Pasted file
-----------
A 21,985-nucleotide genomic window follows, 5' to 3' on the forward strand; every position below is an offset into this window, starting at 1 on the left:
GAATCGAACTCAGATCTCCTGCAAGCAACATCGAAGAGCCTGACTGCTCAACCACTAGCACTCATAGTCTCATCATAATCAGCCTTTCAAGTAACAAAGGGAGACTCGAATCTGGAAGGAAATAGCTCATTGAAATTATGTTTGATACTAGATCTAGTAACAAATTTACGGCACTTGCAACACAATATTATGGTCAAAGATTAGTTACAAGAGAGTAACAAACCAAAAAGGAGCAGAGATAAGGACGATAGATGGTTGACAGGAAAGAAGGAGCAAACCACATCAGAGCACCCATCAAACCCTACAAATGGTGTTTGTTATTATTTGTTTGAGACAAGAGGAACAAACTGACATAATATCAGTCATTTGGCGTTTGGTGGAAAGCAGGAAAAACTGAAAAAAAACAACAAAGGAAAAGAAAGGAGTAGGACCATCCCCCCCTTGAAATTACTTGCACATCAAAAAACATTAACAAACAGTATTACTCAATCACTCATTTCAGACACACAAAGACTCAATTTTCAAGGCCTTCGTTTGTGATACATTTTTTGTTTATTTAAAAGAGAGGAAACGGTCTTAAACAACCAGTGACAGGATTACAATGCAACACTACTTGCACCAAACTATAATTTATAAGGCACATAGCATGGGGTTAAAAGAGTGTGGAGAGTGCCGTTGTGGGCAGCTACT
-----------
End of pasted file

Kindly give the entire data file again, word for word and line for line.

A 21,985-nucleotide genomic window follows, 5' to 3' on the forward strand; every position below is an offset into this window, starting at 1 on the left:
GAATCGAACTCAGATCTCCTGCAAGCAACATCGAAGAGCCTGACTGCTCAACCACTAGCACTCATAGTCTCATCATAATCAGCCTTTCAAGTAACAAAGGGAGACTCGAATCTGGAAGGAAATAGCTCATTGAAATTATGTTTGATACTAGATCTAGTAACAAATTTACGGCACTTGCAACACAATATTATGGTCAAAGATTAGTTACAAGAGAGTAACAAACCAAAAAGGAGCAGAGATAAGGACGATAGATGGTTGACAGGAAAGAAGGAGCAAACCACATCAGAGCACCCATCAAACCCTACAAATGGTGTTTGTTATTATTTGTTTGAGACAAGAGGAACAAACTGACATAATATCAGTCATTTGGCGTTTGGTGGAAAGCAGGAAAAACTGAAAAAAAACAACAAAGGAAAAGAAAGGAGTAGGACCATCCCCCCCTTGAAATTACTTGCACATCAAAAAACATTAACAAACAGTATTACTCAATCACTCATTTCAGACACACAAAGACTCAATTTTCAAGGCCTTCGTTTGTGATACATTTTTTGTTTATTTAAAAGAGAGGAAACGGTCTTAAACAACCAGTGACAGGATTACAATGCAACACTACTTGCACCAAACTATAATTTATAAGGCACATAGCATGGGGTTAAAAGAGTGTGGAGAGTGCCGTTGTGGGCAGCTACT